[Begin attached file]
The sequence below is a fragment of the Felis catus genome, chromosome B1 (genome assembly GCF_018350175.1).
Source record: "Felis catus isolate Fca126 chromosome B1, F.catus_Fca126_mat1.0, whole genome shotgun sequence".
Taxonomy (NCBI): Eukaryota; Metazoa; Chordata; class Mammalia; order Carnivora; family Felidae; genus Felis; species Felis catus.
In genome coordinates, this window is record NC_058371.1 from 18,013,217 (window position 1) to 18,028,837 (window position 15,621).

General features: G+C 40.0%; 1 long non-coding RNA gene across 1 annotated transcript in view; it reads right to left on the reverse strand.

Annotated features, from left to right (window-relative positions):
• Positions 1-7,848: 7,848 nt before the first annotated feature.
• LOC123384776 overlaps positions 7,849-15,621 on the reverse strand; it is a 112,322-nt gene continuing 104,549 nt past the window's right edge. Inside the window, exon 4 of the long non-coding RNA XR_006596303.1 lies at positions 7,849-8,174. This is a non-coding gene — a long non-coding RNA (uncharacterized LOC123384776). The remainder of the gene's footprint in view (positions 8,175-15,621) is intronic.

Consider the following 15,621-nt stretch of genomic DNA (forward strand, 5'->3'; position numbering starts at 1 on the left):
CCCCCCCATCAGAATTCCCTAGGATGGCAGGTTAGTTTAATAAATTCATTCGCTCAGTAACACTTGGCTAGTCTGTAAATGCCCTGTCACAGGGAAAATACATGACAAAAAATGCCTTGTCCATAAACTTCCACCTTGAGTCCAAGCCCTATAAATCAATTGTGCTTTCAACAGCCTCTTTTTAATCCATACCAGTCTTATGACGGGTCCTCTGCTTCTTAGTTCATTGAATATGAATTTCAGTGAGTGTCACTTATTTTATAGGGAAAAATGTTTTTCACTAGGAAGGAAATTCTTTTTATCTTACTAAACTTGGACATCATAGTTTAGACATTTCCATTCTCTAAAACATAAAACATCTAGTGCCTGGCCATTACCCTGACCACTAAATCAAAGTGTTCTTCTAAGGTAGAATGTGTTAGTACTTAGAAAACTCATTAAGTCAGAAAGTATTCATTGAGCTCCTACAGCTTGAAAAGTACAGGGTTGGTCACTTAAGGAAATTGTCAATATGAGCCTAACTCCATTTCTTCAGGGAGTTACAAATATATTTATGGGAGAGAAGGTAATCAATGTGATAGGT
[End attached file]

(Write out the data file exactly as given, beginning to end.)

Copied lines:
The sequence below is a fragment of the Felis catus genome, chromosome B1 (genome assembly GCF_018350175.1).
Source record: "Felis catus isolate Fca126 chromosome B1, F.catus_Fca126_mat1.0, whole genome shotgun sequence".
Taxonomy (NCBI): Eukaryota; Metazoa; Chordata; class Mammalia; order Carnivora; family Felidae; genus Felis; species Felis catus.
In genome coordinates, this window is record NC_058371.1 from 18,013,217 (window position 1) to 18,028,837 (window position 15,621).

General features: G+C 40.0%; 1 long non-coding RNA gene across 1 annotated transcript in view; it reads right to left on the reverse strand.

Annotated features, from left to right (window-relative positions):
• Positions 1-7,848: 7,848 nt before the first annotated feature.
• LOC123384776 overlaps positions 7,849-15,621 on the reverse strand; it is a 112,322-nt gene continuing 104,549 nt past the window's right edge. Inside the window, exon 4 of the long non-coding RNA XR_006596303.1 lies at positions 7,849-8,174. This is a non-coding gene — a long non-coding RNA (uncharacterized LOC123384776). The remainder of the gene's footprint in view (positions 8,175-15,621) is intronic.

Consider the following 15,621-nt stretch of genomic DNA (forward strand, 5'->3'; position numbering starts at 1 on the left):
CCCCCCCATCAGAATTCCCTAGGATGGCAGGTTAGTTTAATAAATTCATTCGCTCAGTAACACTTGGCTAGTCTGTAAATGCCCTGTCACAGGGAAAATACATGACAAAAAATGCCTTGTCCATAAACTTCCACCTTGAGTCCAAGCCCTATAAATCAATTGTGCTTTCAACAGCCTCTTTTTAATCCATACCAGTCTTATGACGGGTCCTCTGCTTCTTAGTTCATTGAATATGAATTTCAGTGAGTGTCACTTATTTTATAGGGAAAAATGTTTTTCACTAGGAAGGAAATTCTTTTTATCTTACTAAACTTGGACATCATAGTTTAGACATTTCCATTCTCTAAAACATAAAACATCTAGTGCCTGGCCATTACCCTGACCACTAAATCAAAGTGTTCTTCTAAGGTAGAATGTGTTAGTACTTAGAAAACTCATTAAGTCAGAAAGTATTCATTGAGCTCCTACAGCTTGAAAAGTACAGGGTTGGTCACTTAAGGAAATTGTCAATATGAGCCTAACTCCATTTCTTCAGGGAGTTACAAATATATTTATGGGAGAGAAGGTAATCAATGTGATAGGT